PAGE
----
Be aware of what you share – the NSA is always there

The door is closed, but are you sure no one is watching?
The door is closed, but are you sure no one is watching?

I live off campus with some friends in a flat not far from the Berliner Zoo. Because of some technical difficulties we do not have access to the Internet: a situation that makes life in the modern world extremely complicated. I cannot do any research for my classes at home; I cannot check my mails and whenever there is an essay deadline I have to ring my neighbors and ask them for permission to use their computer for a couple of minutes. I never thought that the need to submit an essay could turn out to be such a nice basis for social interaction.

One day I was in the college’s library, surfing the Internet for a dentist via Google. Google was so nice to direct my research from “dentists” to “dentists in Pankow, Berlin.” “Thank you Google for making my life so much easier,” I thought. But then a message popped up saying something like: To make your research easier, please confirm that Google can have continuous access to your location. Information given to improve efficiency sounded like a good deal. Unfortunately at that point I had already started my research on mass surveillance and was increasingly becoming really upset about the NSA watching me. I simply ignored Google’s request for my exact location and decided to never search for a dentist on Google again.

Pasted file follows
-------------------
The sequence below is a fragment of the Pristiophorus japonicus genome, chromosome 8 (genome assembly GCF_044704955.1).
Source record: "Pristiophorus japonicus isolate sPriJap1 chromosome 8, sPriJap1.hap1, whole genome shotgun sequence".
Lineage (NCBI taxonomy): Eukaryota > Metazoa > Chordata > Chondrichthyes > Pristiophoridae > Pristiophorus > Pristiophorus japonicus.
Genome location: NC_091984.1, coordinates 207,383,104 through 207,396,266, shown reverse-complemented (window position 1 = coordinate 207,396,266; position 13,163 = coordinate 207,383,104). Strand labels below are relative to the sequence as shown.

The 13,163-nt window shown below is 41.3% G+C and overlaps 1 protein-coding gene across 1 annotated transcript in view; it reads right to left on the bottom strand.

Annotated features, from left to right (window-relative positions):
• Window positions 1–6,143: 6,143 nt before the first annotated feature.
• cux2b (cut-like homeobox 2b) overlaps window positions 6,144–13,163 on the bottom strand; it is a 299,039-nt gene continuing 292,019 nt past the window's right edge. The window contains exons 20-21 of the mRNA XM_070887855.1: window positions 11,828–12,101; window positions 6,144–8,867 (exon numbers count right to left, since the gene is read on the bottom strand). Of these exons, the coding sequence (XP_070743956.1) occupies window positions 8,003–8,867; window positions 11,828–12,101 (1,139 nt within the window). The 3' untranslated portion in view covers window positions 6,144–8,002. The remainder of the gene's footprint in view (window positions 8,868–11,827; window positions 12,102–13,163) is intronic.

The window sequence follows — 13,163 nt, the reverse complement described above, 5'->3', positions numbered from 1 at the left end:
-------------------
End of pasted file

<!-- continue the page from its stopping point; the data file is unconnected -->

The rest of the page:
Over a year ago, the young American IT specialist Edward Snowden leaked top-secret documents of the National Security Agency to reporters that were subsequently published in global newspapers. These documents were an important piece of evidence for the US government’s massive collection of digital information like phone-calls, e-mails, and Internet searches without the explicit permission of those involved. The NSA denied these reproaches at first, but after Snowden’s disclosures the world got to know the truth and intelligence services all over the world had to take a stand.

Snowden worked at the NSA and therefore had access to documents on NSA’s servers, but he did not see himself qualified to decide which documents should be published and which ones should be kept secret. To find an informed answer to this question, he got in touch with reporters Laura Poitras and Glenn Greenwald. Snowden was sure that they were more qualified to evaluate which piece of information was suitable for the public. The US government accused Edward Snowden of endangering the state’s safety; Snowden is now unable to return to his home country. Because of his actions he became the most influential whistle-blower of the 21st century. He sought political asylum, but it was only granted in Russia—this in itself started a big debate about Snowden’s guilt and his status as a political refugee.